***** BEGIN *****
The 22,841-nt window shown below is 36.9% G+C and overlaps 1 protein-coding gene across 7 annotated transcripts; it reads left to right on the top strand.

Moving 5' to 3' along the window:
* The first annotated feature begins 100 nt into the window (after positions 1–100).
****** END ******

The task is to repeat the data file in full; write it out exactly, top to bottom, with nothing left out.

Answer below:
The 22,841-nt window shown below is 36.9% G+C and overlaps 1 protein-coding gene across 7 annotated transcripts; it reads left to right on the top strand.

Moving 5' to 3' along the window:
* The first annotated feature begins 100 nt into the window (after positions 1–100).